The auxiliary services board, made up of representatives from MUSG, was informed of the idea last school year.

“At the end of last year, we were deciding whether or not to choose Sodexo or another service provider to be the dining services provider. And along with that, they were kind of revamping a couple different aspects of dining on campus,” representative Dan Brophy, a sophomore in the College of Arts & Sciences, said. “One of them was the Lunda Room in the AMU.”

Brophy said the board members were all supportive of the idea, providing suggestions when approached.

“This is not just somebody who knows how to cook food – it’s a chef, it’s professional and he’s supposed to be really interactive from what we’ve heard,” Brophy said. “(He’s) a very just kind of interesting guy, he’s very vocal, he’s going to engage students when they’re watching and when they’re a part of the process.”

The new equipment also gives the chefs the ability to record the lessons and upload them online, allowing students who were unable to attend to catch up on what they missed.

Ultimately, Guida said he hopes the space can introduce students to a new kind of authenticity.

“We might not be able to cook like your mom – matter of fact, nobody can cook like your mom, even if she was a good or a bad cook. That’s a different kind of authenticity,” he said. “But we could be in there and teach you our authentic cooking, or invite chefs from the community, or teach students to cook safely in their rooms or in their apartments for the first time.”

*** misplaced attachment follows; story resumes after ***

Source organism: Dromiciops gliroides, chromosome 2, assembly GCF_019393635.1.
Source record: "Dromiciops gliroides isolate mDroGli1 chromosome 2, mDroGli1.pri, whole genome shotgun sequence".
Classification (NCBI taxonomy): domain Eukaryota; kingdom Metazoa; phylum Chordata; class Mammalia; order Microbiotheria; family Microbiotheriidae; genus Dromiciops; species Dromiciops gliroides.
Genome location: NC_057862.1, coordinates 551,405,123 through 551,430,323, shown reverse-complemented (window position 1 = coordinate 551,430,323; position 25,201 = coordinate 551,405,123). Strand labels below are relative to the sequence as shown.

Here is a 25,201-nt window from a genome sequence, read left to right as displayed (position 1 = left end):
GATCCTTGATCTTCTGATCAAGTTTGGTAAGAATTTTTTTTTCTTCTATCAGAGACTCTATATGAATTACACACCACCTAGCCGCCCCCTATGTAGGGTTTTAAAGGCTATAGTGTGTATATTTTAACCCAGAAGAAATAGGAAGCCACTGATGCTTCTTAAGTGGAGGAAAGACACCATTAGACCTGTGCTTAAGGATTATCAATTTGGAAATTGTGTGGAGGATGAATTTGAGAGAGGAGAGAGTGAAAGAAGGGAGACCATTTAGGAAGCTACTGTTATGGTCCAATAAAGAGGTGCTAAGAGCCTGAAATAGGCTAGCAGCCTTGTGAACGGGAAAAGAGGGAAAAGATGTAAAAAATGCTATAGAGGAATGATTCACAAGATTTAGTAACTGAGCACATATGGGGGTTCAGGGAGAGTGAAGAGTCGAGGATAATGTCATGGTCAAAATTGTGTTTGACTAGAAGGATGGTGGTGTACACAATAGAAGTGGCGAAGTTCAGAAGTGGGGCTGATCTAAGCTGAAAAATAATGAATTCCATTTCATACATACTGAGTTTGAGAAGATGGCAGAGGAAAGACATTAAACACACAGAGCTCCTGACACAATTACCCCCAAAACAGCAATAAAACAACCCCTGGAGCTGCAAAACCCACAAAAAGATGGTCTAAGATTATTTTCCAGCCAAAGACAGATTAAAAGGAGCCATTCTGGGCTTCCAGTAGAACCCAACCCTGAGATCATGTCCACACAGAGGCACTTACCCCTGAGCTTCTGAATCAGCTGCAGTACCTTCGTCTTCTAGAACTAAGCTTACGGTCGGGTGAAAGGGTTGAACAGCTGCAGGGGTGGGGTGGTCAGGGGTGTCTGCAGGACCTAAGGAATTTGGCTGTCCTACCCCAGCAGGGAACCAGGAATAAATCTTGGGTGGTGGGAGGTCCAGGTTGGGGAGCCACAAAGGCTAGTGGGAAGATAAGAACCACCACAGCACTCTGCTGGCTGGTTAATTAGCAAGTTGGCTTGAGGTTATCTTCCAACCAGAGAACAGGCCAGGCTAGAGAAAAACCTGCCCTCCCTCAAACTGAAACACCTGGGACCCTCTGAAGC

Print Friendly, PDF & Email

About the Writer
Sydney Czyzon, Managing Editor of the Marquette Tribune

Sydney is a junior from Joliet, Illinois majoring in journalism and political science.

Leave a Comment

If you want a picture to show with your comment, go get a gravatar.




Navigate Left
  • Lunda Room to house Innovation Kitchen

    featured

    Raynor Library’s starts “Passport Program” contest

  • Lunda Room to house Innovation Kitchen

    featured

    Dentistry students help provide $1 million in services to those in need at Mission of Mercy event

  • Lunda Room to house Innovation Kitchen

    featured

    New green space construction underway near AMU

  • Lunda Room to house Innovation Kitchen

    featured

    Marquette agrees to comply with court ruling, raises precedent concerns

  • Lunda Room to house Innovation Kitchen

    featured

    Aurora Health Care backs out of AHPRC deal

  • Lunda Room to house Innovation Kitchen

    featured

    With no legislative fix in sight, Dreamers continue to support themselves

  • Lunda Room to house Innovation Kitchen

    featured

    Fellowship creates opportunities for students

  • Lunda Room to house Innovation Kitchen

    featured

    Law School poll reveals Foxconn support is divided

  • Lunda Room to house Innovation Kitchen

    featured

    Study shows students hype up college rankings

  • Lunda Room to house Innovation Kitchen

    featured

    Old lead service lines remain in some off-campus housing

Navigate Right